Nightstand (January 2015)

One of the nice things about breastfeeding is that it enforces sit down times throughout the day. It generally leaves with just one free hand – which means breastfeeding time is reading time (but not usually blogging time.) It’s nice that, even though I feel dreadfully behind around the house, I still get my reading in :-)

January Fiction and Children's Books

Fiction read this month:
  • The Icebound Land by John Flanagan
    Book 3 in the Ranger’s Apprentice Series – I’m continuing to really enjoy these, although I wonder if they’re going to start getting weightier. I noticed one “damn” in this one and drug addiction plays a significant role in the plot – I’m hoping I haven’t led Davene astray in encouraging her son Josiah to read this series.
  • On a Whim by Robin Jones Gunn
    The second “Katie Weldon” book. She’s now officially dating Rick Doyle – and is working at acting normal around his roommate Eli. This is what I’ve come to expect from Gunn – a relatively realistic view of college life at a Christian college with strong Christian iron-sharpens-iron friendships.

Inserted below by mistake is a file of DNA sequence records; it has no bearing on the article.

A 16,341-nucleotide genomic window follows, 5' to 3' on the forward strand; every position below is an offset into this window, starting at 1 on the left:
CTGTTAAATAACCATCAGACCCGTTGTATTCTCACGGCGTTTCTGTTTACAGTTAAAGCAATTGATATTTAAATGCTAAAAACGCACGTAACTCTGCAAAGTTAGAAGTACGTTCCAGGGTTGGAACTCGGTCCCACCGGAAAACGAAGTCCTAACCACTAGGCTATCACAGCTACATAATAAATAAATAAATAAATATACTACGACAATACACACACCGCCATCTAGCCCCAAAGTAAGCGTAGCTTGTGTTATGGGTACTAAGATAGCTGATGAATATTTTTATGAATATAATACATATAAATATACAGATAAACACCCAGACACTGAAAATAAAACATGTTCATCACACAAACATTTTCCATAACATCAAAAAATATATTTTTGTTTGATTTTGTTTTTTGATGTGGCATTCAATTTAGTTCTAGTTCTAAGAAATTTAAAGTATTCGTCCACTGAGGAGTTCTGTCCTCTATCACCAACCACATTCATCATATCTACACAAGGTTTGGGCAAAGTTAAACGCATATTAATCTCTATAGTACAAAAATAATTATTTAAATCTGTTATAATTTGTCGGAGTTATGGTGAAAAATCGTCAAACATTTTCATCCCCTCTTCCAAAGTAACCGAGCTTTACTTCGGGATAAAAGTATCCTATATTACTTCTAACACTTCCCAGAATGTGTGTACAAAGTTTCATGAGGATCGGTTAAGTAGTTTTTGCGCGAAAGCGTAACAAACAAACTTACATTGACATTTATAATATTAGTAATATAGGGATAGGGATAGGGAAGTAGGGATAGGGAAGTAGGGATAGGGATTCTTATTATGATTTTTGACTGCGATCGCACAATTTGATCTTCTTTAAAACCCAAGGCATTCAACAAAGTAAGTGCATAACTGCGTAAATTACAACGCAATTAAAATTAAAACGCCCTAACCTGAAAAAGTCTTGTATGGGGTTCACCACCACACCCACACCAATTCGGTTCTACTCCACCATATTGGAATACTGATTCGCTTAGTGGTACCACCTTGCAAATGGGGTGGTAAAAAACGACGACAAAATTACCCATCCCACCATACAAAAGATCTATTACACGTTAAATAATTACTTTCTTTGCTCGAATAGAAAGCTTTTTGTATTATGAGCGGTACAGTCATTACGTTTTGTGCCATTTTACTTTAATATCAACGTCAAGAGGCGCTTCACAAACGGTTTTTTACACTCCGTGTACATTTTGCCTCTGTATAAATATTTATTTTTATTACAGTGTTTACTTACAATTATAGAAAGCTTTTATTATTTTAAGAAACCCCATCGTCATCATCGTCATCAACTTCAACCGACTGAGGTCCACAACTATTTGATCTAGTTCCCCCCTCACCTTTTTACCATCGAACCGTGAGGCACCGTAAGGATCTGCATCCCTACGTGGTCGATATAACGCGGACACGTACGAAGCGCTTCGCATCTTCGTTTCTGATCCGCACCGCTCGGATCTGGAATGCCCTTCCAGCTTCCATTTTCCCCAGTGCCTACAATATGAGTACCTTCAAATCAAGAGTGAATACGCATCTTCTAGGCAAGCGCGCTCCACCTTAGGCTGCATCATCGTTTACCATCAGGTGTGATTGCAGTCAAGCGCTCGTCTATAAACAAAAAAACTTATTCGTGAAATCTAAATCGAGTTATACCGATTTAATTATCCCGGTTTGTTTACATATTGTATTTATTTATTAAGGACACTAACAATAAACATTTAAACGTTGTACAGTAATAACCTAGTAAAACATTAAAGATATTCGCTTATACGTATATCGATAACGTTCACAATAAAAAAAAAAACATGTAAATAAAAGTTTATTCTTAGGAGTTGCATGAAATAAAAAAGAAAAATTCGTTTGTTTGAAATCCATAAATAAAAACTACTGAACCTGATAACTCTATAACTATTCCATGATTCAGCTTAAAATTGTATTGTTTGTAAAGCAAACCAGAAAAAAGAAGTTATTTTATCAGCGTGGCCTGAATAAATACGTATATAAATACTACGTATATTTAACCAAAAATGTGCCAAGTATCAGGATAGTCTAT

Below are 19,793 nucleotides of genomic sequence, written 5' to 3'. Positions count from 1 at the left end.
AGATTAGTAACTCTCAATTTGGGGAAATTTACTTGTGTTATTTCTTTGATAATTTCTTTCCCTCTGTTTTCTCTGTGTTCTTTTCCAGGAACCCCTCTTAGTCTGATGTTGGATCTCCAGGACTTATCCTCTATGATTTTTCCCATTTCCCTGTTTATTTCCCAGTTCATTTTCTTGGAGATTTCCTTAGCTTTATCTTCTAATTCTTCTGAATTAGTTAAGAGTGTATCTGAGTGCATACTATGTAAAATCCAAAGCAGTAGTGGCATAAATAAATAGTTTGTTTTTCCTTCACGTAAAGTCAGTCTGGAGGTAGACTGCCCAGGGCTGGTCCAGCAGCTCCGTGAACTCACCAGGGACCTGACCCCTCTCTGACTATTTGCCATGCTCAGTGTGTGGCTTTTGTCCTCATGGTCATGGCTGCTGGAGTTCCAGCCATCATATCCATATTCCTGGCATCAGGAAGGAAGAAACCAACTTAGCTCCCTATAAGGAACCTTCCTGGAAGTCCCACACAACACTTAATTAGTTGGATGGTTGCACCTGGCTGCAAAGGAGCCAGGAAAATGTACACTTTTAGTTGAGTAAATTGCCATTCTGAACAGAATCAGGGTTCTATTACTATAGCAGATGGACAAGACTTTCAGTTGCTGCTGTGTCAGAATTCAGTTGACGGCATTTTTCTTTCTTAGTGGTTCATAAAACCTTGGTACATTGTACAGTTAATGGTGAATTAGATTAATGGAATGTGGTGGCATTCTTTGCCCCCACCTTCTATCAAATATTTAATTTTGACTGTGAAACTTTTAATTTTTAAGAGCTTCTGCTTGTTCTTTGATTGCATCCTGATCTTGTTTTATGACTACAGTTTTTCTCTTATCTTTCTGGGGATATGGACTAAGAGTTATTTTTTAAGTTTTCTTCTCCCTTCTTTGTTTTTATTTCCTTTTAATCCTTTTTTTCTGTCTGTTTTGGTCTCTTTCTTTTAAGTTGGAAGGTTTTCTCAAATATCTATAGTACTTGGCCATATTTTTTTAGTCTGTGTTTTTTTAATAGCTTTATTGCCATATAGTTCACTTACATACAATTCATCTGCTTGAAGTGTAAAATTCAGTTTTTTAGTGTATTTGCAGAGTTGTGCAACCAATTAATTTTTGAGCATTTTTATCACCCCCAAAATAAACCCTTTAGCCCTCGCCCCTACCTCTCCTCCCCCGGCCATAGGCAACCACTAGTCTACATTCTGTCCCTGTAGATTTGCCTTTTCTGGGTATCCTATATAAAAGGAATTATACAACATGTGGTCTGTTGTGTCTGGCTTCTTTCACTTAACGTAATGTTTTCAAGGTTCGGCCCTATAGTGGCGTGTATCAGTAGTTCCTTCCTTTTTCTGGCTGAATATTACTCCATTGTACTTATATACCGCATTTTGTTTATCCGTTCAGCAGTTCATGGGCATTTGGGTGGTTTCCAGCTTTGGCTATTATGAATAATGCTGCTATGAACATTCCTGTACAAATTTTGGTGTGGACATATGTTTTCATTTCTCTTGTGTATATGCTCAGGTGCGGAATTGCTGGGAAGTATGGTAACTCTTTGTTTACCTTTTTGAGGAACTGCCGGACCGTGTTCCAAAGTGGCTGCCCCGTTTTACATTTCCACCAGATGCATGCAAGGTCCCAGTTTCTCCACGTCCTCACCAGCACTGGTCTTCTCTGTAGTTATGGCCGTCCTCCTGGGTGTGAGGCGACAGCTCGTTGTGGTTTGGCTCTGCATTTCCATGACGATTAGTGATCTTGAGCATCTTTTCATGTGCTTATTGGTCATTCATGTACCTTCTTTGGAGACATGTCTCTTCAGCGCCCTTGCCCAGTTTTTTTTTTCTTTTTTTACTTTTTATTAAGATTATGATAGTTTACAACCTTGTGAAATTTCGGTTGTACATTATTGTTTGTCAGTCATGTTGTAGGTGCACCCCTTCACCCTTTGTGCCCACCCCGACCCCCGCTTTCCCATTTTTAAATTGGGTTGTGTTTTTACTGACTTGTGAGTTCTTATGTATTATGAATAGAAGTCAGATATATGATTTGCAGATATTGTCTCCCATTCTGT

• Deceived by Irene Hannon
    A woman hires a private investigator to track down the boy she saw at a mall who looks like (and talks like) her dead son. Christian romantic crime-drama a la Dee Henderson. I enjoyed it quite a bit.
  • Anne of Green Gables by L.M. Montgomery
    I always love returning to Avonlea – and Carrie’s L.M. Montgomery reading challenge gives me a chance to do so each year!
  • 17 children’s picture books author BOU to BRIDWELL

January Nonfiction

Nonfiction read this month:

Books about houses:

  • Sears, Roebuck Home Builder’s Catalog: The Complete Illustrated 1910 Edition
    An old-style dreambook.
  • House Styles at a Glance by Maurie Van Buren
    What are the primary characteristics of a Queen Anne style house? How about a Tudor or a craftsman bungalow? House Styles at a Glance can help you out, with illustrations for each type of house that point out key characteristics. This was a fascinating book.